Critics of the HFT Act focus on the sheer impossibility of tracking thousands of constantly evolving processes. For example, Coombs notes that one critic has argued that, even with increased resources for regulators, the prospect of accurately monitoring all of the high-frequency algorithms is grim—even without taking into account potential compliance issues.
Another critic has claimed that attempts to create market transparency erect a “wall of incommensurate, uninterpretable, overwhelming information.” And as recently reported on The Regulatory Review, this critique may be amplified by findings of “fragmentation, overlap and duplication” throughout the U.S. financial regulatory sphere.
Coombs acknowledges that the HFT Act does not do a perfect job of tagging and monitoring high-frequency algorithms—especially given the up-front challenge of defining what an algorithm is. He also recognizes that the HFT Act’s requirement that firms report “material changes” to their algorithms contains some ambiguity. Because changes can occur as frequently as every few weeks, whether a change is actually reported can vary depending on how a firm interprets “material change.”
But Coombs argues that such criticism misses the point. “In a perfect world,” Coombs recognizes, the tags that regulators use would “mirror” algorithms. However, some tolerance for imperfections, he argues, is necessary since regulatory resources are insufficient to achieve perfect oversight.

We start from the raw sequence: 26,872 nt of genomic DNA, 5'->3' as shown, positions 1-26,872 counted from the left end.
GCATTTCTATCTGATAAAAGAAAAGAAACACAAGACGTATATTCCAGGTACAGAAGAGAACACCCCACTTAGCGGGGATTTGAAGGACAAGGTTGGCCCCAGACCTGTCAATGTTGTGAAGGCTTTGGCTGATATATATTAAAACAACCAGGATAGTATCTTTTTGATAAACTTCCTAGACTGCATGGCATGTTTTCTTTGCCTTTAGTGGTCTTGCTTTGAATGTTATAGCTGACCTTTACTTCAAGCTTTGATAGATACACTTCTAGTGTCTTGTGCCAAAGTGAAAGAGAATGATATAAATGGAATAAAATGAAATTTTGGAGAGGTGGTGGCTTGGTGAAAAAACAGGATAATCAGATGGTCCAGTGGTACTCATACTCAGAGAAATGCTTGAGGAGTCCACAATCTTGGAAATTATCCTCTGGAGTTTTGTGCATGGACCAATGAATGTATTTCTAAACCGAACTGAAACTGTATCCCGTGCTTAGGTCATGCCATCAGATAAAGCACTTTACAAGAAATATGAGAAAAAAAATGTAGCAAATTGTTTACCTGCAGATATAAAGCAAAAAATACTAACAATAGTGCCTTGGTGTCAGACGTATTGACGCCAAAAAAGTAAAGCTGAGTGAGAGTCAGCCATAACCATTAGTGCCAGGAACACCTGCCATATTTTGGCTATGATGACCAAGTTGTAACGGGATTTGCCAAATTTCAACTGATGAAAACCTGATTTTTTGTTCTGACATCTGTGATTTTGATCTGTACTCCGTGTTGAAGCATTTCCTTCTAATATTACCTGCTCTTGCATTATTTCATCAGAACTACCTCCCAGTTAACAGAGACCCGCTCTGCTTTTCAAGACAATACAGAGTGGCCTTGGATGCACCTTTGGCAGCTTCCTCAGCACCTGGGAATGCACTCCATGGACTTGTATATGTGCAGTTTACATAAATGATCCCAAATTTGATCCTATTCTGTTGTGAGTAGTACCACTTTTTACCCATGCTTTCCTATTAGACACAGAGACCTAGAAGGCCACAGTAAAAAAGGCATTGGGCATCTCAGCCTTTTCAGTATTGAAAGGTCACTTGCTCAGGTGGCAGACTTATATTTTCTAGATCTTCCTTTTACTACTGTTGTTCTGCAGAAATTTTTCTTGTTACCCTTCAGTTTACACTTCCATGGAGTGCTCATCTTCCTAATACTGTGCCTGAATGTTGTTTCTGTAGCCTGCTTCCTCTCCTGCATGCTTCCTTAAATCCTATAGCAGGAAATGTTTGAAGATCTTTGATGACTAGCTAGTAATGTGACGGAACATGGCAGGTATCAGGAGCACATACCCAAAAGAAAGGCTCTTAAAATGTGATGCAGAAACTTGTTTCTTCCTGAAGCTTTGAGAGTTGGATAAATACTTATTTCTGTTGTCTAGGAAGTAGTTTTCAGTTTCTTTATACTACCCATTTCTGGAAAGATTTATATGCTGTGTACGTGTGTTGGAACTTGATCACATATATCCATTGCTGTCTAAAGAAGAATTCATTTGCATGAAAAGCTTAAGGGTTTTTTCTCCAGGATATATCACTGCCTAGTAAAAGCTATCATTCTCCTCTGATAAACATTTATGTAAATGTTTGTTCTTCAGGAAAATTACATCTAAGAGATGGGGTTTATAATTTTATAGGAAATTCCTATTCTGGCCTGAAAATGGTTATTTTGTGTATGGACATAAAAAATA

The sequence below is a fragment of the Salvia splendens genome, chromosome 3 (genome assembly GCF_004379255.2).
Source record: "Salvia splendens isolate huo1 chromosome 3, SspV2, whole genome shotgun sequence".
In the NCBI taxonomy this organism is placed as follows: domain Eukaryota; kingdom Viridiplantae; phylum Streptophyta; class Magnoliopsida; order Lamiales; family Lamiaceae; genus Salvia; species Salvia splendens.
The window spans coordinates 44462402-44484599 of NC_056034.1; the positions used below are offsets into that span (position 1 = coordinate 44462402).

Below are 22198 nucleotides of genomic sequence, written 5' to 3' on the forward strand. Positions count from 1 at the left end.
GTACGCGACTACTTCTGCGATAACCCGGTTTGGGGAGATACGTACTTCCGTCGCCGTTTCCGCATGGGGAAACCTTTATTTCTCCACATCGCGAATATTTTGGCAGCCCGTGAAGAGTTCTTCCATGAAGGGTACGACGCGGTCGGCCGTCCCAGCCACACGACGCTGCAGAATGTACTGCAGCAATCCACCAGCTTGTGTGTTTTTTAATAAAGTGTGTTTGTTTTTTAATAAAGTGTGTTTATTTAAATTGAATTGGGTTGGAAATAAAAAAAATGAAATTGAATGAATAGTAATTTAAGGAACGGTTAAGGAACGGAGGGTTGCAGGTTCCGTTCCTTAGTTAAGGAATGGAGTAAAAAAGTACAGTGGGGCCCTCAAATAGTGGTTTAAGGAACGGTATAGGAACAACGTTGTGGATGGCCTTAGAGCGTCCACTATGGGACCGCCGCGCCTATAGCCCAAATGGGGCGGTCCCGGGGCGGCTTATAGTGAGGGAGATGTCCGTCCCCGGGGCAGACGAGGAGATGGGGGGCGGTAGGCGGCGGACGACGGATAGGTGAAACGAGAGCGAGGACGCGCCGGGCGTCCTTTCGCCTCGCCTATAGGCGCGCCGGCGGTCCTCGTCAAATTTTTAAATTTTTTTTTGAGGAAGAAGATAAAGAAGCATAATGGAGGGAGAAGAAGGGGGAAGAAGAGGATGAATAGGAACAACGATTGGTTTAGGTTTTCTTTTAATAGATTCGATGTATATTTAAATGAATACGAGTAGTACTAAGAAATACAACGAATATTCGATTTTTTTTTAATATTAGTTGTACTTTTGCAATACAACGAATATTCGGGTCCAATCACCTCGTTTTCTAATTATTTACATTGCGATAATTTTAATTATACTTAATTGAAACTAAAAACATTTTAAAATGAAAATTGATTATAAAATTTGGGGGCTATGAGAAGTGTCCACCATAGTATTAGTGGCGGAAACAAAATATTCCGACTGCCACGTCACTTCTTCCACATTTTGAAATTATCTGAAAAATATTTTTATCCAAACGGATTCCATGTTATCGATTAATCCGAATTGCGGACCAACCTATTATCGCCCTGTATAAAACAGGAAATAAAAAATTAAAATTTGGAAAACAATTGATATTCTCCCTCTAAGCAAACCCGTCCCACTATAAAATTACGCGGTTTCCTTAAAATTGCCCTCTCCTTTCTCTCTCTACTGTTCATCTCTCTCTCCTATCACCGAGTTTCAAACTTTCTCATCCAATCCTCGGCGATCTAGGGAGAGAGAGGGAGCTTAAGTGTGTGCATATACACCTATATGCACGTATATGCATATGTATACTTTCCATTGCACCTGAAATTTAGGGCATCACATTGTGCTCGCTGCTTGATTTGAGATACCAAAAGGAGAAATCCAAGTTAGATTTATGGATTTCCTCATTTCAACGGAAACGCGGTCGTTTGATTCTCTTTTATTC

Coombs maintains that tolerance for the imperfections of the HFT Act has had positive returns for Germany’s financial market. Coombs identifies two major benefits of the Act: improvement of algorithmic transparency and of the industry’s culture.
The first benefit addresses high-frequency algorithms’ reputation on Wall Street for being well-guarded—allegedly even more restrictive than some areas of the Pentagon. Named to reflect this heightened security, the algorithms are stored inside a technological vault known as a “black box.”
Algorithm tagging gives German regulators data that sheds some light on what goes on inside of a black box. Since the data regulators receive is imperfect, monitoring the relationships of algorithms by itself does not reveal market manipulations. The data does, however, equip regulators with a better vantage point to investigate foul play. For Coombs, regulating in the shadows is better than the complete darkness of the black box.
The second benefit of the HFT Act that Coombs identifies is an unexpected cultural shift in the high-frequency trading industry. After interviewing a compliance officer, Coombs explains that in the “early days,” traders freely tested algorithms on the market—brushing aside compliance officers who tried to monitor complex strategies.
Coombs argues that the HFT Act provides a strong mandate for compliance officers to not only enforce the law, but also to increase their technical knowledge. In doing so, he believes that compliance officers can better ensure traders are able to understand and justify the strategies they are implementing.
Financial regulation should respond to an increasingly complex market, Coombs concludes. Rather than demand an “all-or-nothing” approach, regulators around the world should be receptive to imperfect data-gathering—and should reflect on Germany’s ambitious response to a practice that continues worldwide.
How regulators react to Germany’s HFT Act remains to be seen. One thing is certain, however: traders will not be slowing down any time soon.